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Hyperlite Mountain Gear 2400 Southwest Backpack Review

Manufactured by :
Philip Werner
Version:
1
Price:
285.00

Reviewed by:
Rating:
5
On June 8, 2015
Last modified:October 13, 2016

Summary:

While highly water resistant as a benefit of its hybrid cuben fiber construction, the value of the HMG 2400 Southwest Pack lies in its unique combination of low weight and durability without skimping on functional features. If you need a backpack that can go through off-trail hell and high water, the HMG Southwest is your ticket.

Hyperlight Mountain Gear 2400 Southwest Backpack
Hyperlight Mountain Gear 2400 Southwest Backpack

The Hyperlight Mountain Gear 2400 Southwest Backpack is a 40L pack (with an additional 9.8L of external storage) that is suitable for ultralight backpacking trips, off trail hiking through dense vegetation, or winter day hikes when you need to carry extra clothing layers. Made with Hyperlight Mountain Gear’s (HMG) ultralight blend of polyester and cuben fiber, the pack is outfitted with solid external pockets that are highly tear and abrasion resistant for off-trail use in dessert or heavily forested terrain, that would rip mesh pockets to shreds.

A Cuben Fiber Primer

Cuben fiber is an ultralight material used by cottage backpacking manufacturers that is lighter weight and more rip resistant than conventional tent and backpack fabrics. Tents or backpacks made with cuben fiber are often half the weight of those made using high tenacity nylon or polyester, making it an attractive material for hikers and backpackers looking to slash their gear weight without loss of functionality or capacity.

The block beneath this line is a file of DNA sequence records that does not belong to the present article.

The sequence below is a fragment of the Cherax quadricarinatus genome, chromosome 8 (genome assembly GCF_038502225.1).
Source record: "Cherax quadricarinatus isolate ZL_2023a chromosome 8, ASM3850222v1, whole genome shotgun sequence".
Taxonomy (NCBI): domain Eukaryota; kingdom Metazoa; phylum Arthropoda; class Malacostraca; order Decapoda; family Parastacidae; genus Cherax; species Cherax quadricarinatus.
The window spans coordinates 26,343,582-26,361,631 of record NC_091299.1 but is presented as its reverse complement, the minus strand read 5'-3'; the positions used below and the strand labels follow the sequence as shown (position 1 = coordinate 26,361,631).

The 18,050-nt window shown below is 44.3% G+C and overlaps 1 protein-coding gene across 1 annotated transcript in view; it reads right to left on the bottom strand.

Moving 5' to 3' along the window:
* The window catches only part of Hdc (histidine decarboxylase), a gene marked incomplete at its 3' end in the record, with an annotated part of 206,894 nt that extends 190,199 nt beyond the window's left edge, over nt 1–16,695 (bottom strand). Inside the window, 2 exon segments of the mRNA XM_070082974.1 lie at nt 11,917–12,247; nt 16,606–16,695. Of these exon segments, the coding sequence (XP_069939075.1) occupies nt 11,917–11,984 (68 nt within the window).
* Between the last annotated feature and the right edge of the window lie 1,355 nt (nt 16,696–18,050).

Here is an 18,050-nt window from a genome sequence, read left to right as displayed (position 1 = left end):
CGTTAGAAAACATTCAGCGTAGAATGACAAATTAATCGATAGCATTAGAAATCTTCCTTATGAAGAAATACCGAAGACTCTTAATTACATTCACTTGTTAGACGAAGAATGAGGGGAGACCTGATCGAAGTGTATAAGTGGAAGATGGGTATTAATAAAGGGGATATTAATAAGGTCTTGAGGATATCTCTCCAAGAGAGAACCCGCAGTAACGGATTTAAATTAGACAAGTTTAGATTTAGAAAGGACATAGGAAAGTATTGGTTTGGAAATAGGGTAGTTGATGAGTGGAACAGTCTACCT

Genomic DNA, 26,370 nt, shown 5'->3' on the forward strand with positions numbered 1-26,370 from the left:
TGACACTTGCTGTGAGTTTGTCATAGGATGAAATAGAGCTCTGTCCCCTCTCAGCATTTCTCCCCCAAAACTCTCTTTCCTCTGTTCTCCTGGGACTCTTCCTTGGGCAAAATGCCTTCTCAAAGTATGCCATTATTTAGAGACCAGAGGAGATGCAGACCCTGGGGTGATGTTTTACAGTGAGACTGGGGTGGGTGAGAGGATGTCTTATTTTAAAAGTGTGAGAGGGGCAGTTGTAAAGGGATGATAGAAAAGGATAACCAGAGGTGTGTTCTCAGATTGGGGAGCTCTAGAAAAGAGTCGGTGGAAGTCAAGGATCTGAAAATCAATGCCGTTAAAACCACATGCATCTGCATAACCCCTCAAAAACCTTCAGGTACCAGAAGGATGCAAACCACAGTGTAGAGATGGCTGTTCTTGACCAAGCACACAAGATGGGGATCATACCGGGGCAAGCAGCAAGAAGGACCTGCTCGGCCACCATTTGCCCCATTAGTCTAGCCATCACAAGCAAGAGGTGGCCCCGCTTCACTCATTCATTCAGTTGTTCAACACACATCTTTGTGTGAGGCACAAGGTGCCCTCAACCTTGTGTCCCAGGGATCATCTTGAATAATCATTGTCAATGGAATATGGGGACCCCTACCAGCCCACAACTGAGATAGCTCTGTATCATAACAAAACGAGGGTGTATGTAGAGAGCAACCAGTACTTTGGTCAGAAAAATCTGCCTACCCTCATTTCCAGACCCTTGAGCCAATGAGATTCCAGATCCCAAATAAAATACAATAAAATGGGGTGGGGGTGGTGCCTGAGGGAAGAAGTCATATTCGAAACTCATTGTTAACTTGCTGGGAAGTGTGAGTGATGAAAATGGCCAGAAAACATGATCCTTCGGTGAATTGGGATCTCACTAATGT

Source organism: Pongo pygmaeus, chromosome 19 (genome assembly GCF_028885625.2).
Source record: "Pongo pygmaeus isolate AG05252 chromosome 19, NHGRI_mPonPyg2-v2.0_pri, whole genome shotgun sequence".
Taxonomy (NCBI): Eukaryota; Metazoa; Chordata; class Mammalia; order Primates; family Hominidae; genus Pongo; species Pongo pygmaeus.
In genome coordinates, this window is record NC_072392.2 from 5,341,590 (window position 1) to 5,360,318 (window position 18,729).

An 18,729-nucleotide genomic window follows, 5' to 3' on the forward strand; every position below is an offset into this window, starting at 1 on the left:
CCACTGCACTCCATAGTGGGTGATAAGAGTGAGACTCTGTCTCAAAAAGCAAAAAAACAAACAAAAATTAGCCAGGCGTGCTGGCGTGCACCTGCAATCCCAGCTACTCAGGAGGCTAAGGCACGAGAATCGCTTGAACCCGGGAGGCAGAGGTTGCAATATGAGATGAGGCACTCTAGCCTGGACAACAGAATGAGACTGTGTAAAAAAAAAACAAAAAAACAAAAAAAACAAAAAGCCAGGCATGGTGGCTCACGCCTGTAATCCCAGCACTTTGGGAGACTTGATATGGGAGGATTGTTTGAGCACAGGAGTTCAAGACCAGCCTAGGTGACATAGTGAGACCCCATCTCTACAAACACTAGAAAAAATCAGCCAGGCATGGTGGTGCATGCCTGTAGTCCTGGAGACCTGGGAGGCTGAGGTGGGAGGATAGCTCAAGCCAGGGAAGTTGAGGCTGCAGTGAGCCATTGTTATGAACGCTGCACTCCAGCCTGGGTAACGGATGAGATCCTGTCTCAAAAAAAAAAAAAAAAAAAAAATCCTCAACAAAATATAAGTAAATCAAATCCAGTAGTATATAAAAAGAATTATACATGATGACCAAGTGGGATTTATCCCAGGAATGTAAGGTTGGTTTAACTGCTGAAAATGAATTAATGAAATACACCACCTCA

The HMG 2400 Southwest Backpack is made using a hybrid cuben fiber and polyester fabric that gives it even more strength, prevents fraying, protects it against UV light.
The HMG 2400 Southwest Backpack is made using a hybrid cuben fiber and polyester fabric that gives it even more strength, prevents fraying, and protects it against UV light.

More technically, cuben fiber is a non-woven, laminate fabric made using ultra-high-weight-molecular polyethylene and polyester that produces an exceptionally strong and waterproof material. It’s also more much more expensive to manufacture than conventional fabric because gear manufacturers have had to evolve manual fabrication and styling processes (gluing and taping as opposed to sewing) to create products using it. That price is unlikely to go down because cuben fiber products are too expensive to produce in large quantities.

The Hyperlight Mountain Gear 2400 Southwestern Backpack reviewed here is constructed from a hybrid cuben fiber and polyester sandwich, with cuben fiber on the inside with a protective layer of 50 denier polyester or 150 denier polyester on the outside for high wear areas. The outer layer gives it even more strength, prevents fraying, and provides better long-term protection against the decaying effects of ultraviolet light.

The Hyperlite Mountain Gear 2400 Southwestern Backpack is has a large main compartment with a dry top closure and solid external pockets for extra durability.
The Hyperlite Mountain Gear 2400 Southwestern Backpack has a large main compartment with a dry top closure and solid external pockets for extra durability, particularly off-trail.